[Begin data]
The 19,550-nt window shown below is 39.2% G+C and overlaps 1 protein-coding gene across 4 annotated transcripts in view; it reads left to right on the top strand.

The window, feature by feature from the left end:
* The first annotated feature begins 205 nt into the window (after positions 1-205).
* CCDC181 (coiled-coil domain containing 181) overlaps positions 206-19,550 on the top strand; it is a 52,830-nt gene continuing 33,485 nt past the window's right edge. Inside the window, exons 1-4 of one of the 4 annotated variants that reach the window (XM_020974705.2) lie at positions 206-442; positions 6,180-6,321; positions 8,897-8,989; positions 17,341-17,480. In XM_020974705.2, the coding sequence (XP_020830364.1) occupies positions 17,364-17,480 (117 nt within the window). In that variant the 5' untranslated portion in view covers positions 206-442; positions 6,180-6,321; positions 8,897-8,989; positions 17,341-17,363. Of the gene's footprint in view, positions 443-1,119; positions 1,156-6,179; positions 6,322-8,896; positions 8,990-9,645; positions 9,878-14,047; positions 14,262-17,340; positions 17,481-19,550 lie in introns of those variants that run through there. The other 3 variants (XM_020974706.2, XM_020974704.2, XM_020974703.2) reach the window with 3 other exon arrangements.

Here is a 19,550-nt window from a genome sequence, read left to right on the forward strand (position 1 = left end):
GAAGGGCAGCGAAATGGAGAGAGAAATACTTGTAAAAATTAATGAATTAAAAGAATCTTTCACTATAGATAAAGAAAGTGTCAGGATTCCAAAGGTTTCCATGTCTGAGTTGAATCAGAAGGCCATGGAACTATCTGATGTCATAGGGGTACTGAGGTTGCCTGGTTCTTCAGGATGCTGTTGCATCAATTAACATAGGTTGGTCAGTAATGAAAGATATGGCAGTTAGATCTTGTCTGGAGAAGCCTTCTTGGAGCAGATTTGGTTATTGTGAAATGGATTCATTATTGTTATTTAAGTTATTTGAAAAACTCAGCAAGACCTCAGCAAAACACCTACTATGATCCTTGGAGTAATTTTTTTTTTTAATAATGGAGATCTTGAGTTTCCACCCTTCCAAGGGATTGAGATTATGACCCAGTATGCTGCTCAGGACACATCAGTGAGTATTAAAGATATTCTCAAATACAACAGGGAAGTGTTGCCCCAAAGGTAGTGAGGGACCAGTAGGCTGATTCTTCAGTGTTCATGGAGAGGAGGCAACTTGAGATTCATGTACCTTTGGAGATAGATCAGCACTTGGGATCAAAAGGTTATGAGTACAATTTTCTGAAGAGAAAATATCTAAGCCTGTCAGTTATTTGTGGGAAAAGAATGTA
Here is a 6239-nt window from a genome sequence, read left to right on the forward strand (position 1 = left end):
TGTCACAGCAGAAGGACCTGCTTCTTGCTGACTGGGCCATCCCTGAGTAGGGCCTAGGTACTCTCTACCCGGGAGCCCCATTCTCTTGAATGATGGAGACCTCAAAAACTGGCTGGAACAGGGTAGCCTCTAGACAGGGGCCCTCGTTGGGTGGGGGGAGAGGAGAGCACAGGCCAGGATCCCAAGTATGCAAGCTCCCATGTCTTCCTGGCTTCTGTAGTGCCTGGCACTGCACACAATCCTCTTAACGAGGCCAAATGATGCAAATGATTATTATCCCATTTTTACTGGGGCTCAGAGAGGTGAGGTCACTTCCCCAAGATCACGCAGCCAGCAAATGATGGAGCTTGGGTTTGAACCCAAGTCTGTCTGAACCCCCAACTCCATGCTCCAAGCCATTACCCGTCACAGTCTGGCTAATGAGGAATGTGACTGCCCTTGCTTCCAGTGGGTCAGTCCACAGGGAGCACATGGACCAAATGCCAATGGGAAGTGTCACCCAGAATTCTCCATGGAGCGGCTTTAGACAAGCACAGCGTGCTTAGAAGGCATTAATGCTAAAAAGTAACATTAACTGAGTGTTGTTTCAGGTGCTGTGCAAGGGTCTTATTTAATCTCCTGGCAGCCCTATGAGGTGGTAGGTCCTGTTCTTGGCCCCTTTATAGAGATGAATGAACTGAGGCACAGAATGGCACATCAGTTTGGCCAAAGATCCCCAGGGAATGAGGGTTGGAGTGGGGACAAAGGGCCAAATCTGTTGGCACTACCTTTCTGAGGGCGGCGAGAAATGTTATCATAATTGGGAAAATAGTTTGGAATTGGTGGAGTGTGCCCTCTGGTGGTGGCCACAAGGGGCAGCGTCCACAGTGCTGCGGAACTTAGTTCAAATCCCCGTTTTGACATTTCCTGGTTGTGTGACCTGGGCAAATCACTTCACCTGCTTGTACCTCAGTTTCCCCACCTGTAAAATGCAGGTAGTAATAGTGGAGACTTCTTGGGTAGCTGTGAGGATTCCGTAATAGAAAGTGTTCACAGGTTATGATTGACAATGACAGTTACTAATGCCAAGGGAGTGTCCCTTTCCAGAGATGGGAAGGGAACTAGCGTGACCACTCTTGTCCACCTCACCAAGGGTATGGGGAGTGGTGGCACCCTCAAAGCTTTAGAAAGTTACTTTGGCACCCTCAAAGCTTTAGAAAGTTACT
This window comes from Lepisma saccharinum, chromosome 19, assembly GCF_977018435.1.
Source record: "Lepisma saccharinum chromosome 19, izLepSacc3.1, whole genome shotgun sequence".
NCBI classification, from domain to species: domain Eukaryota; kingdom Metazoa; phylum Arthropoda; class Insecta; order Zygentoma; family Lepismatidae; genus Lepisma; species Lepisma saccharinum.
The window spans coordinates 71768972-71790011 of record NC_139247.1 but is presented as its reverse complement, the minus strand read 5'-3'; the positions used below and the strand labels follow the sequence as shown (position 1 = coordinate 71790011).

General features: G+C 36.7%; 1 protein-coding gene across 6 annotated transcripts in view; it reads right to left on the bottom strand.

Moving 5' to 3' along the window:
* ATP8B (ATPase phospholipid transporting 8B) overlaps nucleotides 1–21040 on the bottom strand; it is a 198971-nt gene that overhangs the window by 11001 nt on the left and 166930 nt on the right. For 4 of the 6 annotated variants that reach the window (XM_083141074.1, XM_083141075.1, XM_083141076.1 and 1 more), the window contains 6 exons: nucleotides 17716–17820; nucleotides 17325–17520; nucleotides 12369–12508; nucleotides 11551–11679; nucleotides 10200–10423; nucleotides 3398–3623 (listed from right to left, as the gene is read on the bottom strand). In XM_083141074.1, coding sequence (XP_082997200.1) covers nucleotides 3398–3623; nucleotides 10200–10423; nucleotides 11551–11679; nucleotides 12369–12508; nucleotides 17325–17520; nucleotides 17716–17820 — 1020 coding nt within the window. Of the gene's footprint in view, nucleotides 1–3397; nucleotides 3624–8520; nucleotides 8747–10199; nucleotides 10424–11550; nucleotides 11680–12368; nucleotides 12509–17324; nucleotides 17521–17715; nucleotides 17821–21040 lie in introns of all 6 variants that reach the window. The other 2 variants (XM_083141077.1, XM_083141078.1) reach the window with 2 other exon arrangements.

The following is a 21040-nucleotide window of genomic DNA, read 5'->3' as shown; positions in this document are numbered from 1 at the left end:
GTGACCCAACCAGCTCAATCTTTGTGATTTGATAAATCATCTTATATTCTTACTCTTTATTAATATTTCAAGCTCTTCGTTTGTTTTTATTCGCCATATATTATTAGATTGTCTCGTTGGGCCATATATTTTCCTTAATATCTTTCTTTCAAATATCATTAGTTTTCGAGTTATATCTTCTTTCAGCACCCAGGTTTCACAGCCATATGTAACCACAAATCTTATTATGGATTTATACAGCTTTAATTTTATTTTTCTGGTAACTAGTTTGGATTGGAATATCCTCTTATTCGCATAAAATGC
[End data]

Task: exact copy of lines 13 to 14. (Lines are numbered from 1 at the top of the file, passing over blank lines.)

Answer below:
General features: G+C 36.7%; 1 protein-coding gene across 6 annotated transcripts in view; it reads right to left on the bottom strand.

Moving 5' to 3' along the window: